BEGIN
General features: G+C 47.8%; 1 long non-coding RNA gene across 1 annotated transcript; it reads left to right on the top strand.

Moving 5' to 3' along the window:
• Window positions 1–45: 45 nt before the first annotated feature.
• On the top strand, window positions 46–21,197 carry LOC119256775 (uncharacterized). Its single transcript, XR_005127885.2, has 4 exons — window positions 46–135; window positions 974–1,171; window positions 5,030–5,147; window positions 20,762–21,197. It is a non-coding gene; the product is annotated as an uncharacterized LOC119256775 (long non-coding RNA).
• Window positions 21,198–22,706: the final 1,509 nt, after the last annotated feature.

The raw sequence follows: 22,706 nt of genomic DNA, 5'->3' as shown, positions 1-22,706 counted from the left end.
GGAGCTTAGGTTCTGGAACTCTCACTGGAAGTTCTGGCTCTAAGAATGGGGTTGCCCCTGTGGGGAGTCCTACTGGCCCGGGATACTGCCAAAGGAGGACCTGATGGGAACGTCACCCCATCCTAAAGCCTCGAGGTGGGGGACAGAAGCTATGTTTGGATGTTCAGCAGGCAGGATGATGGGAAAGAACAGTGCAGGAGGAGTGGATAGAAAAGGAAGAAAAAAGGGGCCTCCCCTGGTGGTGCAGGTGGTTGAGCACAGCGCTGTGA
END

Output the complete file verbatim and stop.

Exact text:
General features: G+C 47.8%; 1 long non-coding RNA gene across 1 annotated transcript; it reads left to right on the top strand.

Moving 5' to 3' along the window:
• Window positions 1–45: 45 nt before the first annotated feature.
• On the top strand, window positions 46–21,197 carry LOC119256775 (uncharacterized). Its single transcript, XR_005127885.2, has 4 exons — window positions 46–135; window positions 974–1,171; window positions 5,030–5,147; window positions 20,762–21,197. It is a non-coding gene; the product is annotated as an uncharacterized LOC119256775 (long non-coding RNA).
• Window positions 21,198–22,706: the final 1,509 nt, after the last annotated feature.

The raw sequence follows: 22,706 nt of genomic DNA, 5'->3' as shown, positions 1-22,706 counted from the left end.
GGAGCTTAGGTTCTGGAACTCTCACTGGAAGTTCTGGCTCTAAGAATGGGGTTGCCCCTGTGGGGAGTCCTACTGGCCCGGGATACTGCCAAAGGAGGACCTGATGGGAACGTCACCCCATCCTAAAGCCTCGAGGTGGGGGACAGAAGCTATGTTTGGATGTTCAGCAGGCAGGATGATGGGAAAGAACAGTGCAGGAGGAGTGGATAGAAAAGGAAGAAAAAAGGGGCCTCCCCTGGTGGTGCAGGTGGTTGAGCACAGCGCTGTGA